Crosses are a popular form of religious iconography. Most of them represent various denominations of Christian religions, but this is not true for all crosses. They appear on churches, tombstones, and religious books, but you may find some of these in other places as well.
What crosses symbolize depends largely on the beliefs surrounding them, some of which go back thousands of years. These different types of crosses are all distinctive, with particular meanings and traditions attached to them. What might look like subtly different aesthetic renderings can actually represent vastly different historical and cultural traditions. So, read on to find out more about the rich histories behind some of the most popular cross shapes.
Scientology is a non-Christian based group or movement that uses a cross as one of its major symbols. The main visual difference between the Scientology cross (also described as a "sunburst" cross) and the Christian cross are the two extra diagonal lines that bisect the center of the traditional vertical and horizontal lines (adding four extra points to the cross). According to the Scientology website, the eight points on the Scientology cross represent the eight parts or "dynamics" of life that Scientologists believe each person must deal with. These include the individual self, creativity, family, and the universe.
The Scientology cross emerged as a design of L. Ron Hubbard, who was inspired by a cross he saw at an old Spanish mission in Arizona.
Named after the town of Canterbury, England, the original Canterbury cross was found there in a 1867 excavation. This cross is a Saxon design that dates back to around 850 CE and has come to symbolize the Anglican church. The original Canterbury cross is a brooch cast in bronze with silver inlays filled with niello (a black mixture of several materials). It is stored at the Canterbury Museums and Galleries. The Canterbury cross is in a circular shape with a square in the center. Each arm of the cross contains a triangle shape, which symbolizes the Holy Trinity and its three points.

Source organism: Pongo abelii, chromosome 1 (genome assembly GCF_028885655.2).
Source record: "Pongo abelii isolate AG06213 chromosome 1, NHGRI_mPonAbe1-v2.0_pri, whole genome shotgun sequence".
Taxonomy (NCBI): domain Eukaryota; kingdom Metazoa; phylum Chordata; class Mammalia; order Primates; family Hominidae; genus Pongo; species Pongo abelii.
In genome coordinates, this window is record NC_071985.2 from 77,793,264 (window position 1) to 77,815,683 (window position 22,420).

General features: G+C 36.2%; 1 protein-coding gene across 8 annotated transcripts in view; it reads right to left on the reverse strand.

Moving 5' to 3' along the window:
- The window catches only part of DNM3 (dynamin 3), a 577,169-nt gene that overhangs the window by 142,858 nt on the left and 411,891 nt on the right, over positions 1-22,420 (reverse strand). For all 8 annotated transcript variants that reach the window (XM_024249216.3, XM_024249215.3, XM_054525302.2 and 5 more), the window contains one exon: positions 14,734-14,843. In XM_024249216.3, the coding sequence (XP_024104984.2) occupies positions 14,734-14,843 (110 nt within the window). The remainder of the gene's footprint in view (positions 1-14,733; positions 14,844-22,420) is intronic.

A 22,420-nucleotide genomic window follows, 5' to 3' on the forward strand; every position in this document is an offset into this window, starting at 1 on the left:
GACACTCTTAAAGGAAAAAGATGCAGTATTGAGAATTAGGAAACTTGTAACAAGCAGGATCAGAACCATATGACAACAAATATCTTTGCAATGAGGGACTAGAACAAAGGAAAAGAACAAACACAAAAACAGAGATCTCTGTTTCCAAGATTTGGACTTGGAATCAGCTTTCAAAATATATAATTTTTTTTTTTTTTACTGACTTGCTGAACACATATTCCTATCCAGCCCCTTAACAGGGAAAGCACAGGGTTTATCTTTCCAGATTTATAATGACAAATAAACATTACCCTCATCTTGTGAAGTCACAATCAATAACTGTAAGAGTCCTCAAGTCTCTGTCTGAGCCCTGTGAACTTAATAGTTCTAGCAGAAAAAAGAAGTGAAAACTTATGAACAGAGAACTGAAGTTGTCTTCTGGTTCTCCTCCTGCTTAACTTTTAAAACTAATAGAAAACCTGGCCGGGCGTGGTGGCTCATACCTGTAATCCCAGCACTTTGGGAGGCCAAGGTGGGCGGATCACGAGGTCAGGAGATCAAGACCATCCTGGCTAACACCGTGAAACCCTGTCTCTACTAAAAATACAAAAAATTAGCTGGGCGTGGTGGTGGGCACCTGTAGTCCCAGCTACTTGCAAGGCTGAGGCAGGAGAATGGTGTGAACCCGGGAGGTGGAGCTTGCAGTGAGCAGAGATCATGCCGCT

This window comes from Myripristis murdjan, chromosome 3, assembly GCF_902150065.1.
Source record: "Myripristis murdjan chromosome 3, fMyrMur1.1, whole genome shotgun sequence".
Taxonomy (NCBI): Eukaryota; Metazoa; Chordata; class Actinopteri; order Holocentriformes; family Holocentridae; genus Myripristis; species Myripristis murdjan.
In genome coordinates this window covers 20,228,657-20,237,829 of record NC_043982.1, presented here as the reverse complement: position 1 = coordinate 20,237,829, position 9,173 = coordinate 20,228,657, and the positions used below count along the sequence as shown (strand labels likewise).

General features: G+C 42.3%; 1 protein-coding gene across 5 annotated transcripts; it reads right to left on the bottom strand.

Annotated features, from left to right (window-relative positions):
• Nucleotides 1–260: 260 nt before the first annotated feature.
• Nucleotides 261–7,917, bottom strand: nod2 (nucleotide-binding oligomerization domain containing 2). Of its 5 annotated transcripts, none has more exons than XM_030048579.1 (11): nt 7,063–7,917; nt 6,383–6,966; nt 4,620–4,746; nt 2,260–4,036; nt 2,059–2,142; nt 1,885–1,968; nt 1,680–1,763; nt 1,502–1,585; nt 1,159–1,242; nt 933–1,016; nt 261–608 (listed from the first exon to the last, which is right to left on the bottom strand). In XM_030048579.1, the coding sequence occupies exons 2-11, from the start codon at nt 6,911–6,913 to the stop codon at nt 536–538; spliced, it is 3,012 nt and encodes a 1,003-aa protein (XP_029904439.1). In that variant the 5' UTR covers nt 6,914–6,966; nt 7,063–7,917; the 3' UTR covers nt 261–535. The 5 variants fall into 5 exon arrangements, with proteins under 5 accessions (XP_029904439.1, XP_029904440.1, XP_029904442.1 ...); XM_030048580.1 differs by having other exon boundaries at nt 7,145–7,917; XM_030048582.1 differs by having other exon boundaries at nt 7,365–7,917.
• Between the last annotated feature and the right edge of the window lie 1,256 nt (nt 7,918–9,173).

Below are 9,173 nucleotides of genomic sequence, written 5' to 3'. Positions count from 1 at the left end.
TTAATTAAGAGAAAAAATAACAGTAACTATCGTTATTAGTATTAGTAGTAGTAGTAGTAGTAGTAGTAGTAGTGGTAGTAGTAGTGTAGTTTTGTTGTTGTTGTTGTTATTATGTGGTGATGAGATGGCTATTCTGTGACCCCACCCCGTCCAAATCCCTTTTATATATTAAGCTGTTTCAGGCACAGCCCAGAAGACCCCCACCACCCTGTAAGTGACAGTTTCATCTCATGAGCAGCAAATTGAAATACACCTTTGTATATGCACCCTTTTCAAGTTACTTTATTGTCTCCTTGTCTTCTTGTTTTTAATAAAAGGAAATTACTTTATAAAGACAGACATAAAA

A stone version of the cross is displayed at Canterbury Cathedral and other Anglican churches.
The forked cross is also known as the ypsilon cross, furka cross, or thief's cross because it was thought that criminals were executed on this shape in ancient Roman days. This type of cross is in a dramatic Y-shape, "a fork" (hence the name), and it often has the crucified form of Jesus Christ attached to it. The vertical brace is the same as that on standard crosses, while the horizontal supports are attached at a 45-degree angle so that they go upwards, instead of out. It is meant to resemble a tree.
During this cross's heyday, which dates back to at least the 13th century, the cross was commonly used as a decoration on priests' liturgical vestments. In other interpretations, it is said to symbolize the Tree of Life. The most well-known and documented forked cross is the Coesfeld Cross, first made in 1250 CE, which is hung in the Church of Saint-Lambert in Coesfeld, Germany.
The Gnostic cross is unique because of its unusual shape. It consists of a standard cross with a circle on top. A smaller horizontal cross piece sits inside of the circle, creating a second cross. It is a combination of a sun cross (the upper circle with a cross within it) and a traditional Latin cross.
Gnosticism describes a variety of philosophical and religious systems within and outside of Christianity, dating back thousands of years.The Gnostic cross represents this dense meshwork of its historic origins.